It hasn't been that long ago when Mark Prior was the young phenom coming up through the system, seemingly ready to face major league hitters from the day he was drafted.
Things are different now for Prior — two shoulder surgeries and more than four years removed from his last big-league appearance.
Sunday, after about a month of pitching for the independent Orange County Flyers (Calif.) of the Golden Baseball League, Prior threw a baseball for an affiliated team for the first time since 2006.
He threw a scoreless inning, walked one and allowed a hit while striking out two in an imperfect appearance. But it was a big step for a right-hander the Chicago Cubs drafted No. 2 overall in 2001.
Sunday at AT&T Bricktown Ballpark, Prior still looked like the pitcher who took baseball by storm in 2002 and 2003.
He still wears his socks exposed to just below the knee. His delivery looks just like it did when Prior was starting for the Cubs in the 2003 National League Championship Series after winning 18 games.
But his outlook is much different.
Then, Prior wanted to be a dominant starter in the majors.
Now, he just wants another chance.
"I'm at the point now where I take everything day by day," Prior said. "You say that early in your career, and you don't really mean it.
"Now, every day's different; just look at what's happened for me the last three or four days."
Prior had pitched well for Orange County.
"My goal when I signed on with the Flyers was basically to go out and pitch and show teams that I'm pitching and I'm healthy so I could get an opportunity next year," Prior said. "I kind of knew it was a long-shot to get picked up, especially this time of year."
But Thursday, as the Flyers were in Hawaii, Prior's agent called with an opportunity to finish the season in the Oklahoma City bullpen.
"Sure," Prior said. "It'll take me awhile to get there but of course."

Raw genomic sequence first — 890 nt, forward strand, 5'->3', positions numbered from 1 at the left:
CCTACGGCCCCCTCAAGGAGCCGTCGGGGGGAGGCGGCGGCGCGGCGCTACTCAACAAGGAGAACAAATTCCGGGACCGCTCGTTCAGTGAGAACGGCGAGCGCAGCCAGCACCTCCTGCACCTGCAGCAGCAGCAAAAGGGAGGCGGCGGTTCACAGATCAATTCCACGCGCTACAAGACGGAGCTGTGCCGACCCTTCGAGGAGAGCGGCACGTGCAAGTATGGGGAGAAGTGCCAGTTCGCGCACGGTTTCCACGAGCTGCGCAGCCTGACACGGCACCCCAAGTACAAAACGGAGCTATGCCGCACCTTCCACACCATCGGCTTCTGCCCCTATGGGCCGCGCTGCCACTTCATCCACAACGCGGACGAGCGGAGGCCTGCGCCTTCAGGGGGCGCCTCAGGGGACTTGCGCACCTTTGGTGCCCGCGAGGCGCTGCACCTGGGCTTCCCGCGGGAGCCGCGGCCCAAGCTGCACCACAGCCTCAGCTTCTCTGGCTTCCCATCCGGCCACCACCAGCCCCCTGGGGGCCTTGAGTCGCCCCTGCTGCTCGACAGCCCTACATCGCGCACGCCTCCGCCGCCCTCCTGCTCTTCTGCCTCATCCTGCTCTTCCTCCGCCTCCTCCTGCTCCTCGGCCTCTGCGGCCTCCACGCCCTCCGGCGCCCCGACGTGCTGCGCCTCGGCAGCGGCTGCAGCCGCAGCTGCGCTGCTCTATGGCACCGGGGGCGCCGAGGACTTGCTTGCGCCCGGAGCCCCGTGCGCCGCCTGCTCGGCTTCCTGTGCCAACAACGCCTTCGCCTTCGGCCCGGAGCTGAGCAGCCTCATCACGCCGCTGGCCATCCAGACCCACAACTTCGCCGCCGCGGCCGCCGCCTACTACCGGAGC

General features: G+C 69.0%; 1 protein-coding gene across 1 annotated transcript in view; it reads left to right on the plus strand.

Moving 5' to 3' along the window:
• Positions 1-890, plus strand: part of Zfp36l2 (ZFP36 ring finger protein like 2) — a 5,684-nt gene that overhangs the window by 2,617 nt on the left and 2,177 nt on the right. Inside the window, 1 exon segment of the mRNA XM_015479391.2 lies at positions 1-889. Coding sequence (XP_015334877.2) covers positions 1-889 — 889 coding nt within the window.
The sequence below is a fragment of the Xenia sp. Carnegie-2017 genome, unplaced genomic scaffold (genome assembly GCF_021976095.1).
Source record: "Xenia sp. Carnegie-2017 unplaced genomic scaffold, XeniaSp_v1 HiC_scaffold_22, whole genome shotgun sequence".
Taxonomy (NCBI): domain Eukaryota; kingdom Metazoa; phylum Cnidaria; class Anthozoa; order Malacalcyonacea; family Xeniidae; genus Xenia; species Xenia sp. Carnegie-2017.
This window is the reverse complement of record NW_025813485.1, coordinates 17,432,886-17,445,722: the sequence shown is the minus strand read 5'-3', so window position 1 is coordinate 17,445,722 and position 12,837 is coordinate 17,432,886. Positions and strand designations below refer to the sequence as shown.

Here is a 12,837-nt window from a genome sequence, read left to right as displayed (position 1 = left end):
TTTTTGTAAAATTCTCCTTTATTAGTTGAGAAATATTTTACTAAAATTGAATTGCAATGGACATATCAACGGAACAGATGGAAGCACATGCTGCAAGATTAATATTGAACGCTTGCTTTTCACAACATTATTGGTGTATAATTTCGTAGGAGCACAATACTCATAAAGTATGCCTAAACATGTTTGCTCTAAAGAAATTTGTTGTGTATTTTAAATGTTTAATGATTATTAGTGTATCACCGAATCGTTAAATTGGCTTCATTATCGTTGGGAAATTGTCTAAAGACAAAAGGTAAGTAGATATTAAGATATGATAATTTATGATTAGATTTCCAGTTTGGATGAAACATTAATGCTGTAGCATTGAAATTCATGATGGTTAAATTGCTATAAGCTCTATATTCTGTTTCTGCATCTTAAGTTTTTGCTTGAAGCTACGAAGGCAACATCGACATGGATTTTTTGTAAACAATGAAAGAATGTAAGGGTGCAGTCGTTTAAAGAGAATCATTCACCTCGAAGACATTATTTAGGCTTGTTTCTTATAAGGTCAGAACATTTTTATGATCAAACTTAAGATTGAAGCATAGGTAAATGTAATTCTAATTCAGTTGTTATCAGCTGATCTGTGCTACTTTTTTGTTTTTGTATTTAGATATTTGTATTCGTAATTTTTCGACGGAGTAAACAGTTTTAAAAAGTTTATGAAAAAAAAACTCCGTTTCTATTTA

For Prior, it's a chance to prove his health and ability against better hitters than he was facing in independent ball. For the Texas Rangers, it's a chance to get an up-close view of Prior before they decide whether to take him on as a longer-term project.
Prior threw 28 pitches Sunday vs. Omaha, with his fastball sitting at 90-91 mph most of the time. He hit 92 mph once.
That velocity is down from the mid-90s from his time with the Cubs, although Prior isn't too concerned about his velocity.
"I'd get up to 95 or 96, but I usually pitched between 92-93," said Prior, who had 42 wins and 757 strikeouts while with the Cubs. "If I needed to go back and get something, I'd go get it. I don't have that anymore, but for the most part everything's the same as far as the pitches that I throw and the way that I use them.
"That hasn't changed. Now, will that change? I don't know yet. Part of the exercise pitching for the Flyers was, 'What kind of pitcher am I?' Do I still have a relatively power arm, or am I a power pitcher or do I need to start refining and moving the ball a little more and changing speeds?"
Those answers will come with time.
For now, Prior is just enjoying his time back in baseball.
"It's good to be back," Prior said. "I know it's short-lived, but it'll be a good experience."